This course aims to produce a comparative study of key developments in European contemporary art after the fall of Communism in 1989. Focusing on the ‘long 1990s’ (1989-2001) in Eastern and Western Europe, the course’s central research question concerns the extent to which artistic production was been impacted by the end of a collectivist alternative in the political imaginary. Does the fall of the Wall result in common critical strategies/preoccupations in European art of the 1990s? Or do any apparent commonalities mask fundamentally different approaches? To what extent are we now all ‘post-communist’, and what does this term share with ideas of the ‘post-colonial’?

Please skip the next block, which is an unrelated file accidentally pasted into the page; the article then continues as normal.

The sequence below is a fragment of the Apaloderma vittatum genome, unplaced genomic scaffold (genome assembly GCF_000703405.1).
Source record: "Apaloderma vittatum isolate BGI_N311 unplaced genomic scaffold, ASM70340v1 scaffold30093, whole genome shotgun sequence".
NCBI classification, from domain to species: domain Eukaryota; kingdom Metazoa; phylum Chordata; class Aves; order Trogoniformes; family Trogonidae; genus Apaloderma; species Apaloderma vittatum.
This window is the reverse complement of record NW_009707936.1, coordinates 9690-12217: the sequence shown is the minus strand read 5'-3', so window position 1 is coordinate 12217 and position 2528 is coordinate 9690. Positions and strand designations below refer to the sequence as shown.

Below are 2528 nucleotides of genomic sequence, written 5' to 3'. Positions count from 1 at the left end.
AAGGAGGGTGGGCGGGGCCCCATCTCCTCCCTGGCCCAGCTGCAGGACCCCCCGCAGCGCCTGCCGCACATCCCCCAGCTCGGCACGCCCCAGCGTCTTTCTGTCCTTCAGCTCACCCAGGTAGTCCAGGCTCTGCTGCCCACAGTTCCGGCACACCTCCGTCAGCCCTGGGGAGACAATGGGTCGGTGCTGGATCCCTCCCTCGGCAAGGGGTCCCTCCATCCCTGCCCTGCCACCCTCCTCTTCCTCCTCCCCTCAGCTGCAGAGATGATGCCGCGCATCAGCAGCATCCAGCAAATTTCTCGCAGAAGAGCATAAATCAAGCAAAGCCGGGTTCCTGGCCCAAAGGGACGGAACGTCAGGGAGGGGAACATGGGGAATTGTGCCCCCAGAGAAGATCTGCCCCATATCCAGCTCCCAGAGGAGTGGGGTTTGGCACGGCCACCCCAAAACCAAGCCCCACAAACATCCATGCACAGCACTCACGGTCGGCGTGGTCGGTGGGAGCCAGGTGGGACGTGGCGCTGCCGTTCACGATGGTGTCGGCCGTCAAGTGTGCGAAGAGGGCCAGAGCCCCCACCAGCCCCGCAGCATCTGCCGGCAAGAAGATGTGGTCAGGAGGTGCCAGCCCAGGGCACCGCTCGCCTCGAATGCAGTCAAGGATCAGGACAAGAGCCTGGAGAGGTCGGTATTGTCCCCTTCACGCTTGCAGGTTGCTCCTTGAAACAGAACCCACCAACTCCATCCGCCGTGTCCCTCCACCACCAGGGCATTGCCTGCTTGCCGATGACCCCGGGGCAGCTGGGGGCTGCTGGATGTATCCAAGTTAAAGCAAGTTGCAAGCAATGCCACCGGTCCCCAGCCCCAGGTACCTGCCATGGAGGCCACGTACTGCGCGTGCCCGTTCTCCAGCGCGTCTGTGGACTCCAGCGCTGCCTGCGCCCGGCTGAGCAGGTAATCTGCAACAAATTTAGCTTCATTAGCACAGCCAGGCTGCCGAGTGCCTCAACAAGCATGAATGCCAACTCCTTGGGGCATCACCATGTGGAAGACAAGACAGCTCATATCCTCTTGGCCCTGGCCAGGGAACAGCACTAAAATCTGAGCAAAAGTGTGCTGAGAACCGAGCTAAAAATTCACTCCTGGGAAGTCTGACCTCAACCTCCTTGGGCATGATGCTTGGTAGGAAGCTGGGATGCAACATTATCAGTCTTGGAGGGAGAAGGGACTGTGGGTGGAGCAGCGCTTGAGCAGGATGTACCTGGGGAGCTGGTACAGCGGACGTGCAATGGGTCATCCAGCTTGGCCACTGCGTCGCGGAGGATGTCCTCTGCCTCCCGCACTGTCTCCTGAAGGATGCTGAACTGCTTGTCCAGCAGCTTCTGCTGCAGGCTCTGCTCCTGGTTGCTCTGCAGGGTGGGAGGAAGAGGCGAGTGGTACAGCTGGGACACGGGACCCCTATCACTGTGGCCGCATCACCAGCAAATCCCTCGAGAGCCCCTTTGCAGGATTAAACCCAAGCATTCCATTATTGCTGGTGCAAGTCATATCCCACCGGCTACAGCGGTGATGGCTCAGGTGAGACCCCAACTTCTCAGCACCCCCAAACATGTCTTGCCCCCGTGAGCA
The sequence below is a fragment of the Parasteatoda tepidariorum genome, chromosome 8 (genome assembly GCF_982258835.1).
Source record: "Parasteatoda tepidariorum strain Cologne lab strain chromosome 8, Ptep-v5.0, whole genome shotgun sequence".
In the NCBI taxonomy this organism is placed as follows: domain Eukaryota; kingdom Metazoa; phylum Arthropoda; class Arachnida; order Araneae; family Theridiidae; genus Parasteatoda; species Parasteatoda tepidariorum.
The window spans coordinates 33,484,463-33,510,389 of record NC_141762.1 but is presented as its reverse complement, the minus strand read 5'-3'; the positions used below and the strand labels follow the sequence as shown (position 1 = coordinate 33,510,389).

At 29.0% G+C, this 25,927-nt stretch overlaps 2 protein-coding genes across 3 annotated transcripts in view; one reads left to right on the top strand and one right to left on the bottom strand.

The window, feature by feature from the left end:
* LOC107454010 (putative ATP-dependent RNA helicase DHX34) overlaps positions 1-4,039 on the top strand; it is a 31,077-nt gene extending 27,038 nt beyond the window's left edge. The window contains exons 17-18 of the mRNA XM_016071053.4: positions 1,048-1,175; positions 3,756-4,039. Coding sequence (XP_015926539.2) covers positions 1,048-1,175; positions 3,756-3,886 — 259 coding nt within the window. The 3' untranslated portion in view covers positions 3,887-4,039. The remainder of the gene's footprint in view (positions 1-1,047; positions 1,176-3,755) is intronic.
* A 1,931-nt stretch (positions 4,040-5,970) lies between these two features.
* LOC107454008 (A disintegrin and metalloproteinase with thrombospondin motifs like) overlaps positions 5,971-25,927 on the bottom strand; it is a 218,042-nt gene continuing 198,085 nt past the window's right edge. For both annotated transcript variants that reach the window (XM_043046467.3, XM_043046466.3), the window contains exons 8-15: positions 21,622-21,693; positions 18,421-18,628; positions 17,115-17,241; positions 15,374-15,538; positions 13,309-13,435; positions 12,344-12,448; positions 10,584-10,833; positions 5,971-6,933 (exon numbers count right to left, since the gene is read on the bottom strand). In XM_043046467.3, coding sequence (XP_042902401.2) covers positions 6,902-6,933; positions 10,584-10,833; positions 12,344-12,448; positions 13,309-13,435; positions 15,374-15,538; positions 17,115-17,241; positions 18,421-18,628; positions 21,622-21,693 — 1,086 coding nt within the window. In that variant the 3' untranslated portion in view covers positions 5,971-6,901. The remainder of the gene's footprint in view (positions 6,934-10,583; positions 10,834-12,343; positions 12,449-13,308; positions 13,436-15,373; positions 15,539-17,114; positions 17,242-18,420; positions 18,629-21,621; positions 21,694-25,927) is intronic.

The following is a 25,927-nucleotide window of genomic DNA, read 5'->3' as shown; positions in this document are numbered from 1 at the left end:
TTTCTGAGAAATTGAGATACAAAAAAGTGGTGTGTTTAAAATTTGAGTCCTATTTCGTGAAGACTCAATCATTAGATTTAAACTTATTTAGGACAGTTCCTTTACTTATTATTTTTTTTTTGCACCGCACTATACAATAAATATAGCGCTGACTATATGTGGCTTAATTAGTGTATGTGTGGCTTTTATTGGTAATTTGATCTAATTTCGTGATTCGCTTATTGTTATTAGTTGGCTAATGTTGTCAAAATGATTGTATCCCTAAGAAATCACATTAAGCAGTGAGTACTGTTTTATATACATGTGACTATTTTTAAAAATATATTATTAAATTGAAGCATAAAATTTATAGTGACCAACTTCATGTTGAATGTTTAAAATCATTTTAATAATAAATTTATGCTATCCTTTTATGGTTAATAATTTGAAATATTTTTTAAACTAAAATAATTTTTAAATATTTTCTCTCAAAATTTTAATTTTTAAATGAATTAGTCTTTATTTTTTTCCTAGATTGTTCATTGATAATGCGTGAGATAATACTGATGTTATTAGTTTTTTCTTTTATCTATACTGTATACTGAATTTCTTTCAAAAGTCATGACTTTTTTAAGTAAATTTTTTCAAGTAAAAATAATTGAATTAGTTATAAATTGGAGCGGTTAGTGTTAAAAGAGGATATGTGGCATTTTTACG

Because the course deals with recent art history, source material is plentiful (almost overwhelming) but critical analyes are relatively sparse. There is therefore ample opportunity for original research into works of art, exhibitions, catalogues, magazines, and recent theoretical attempts to elaborate the post-Communist new world order and its impact on cultural production in both East and West.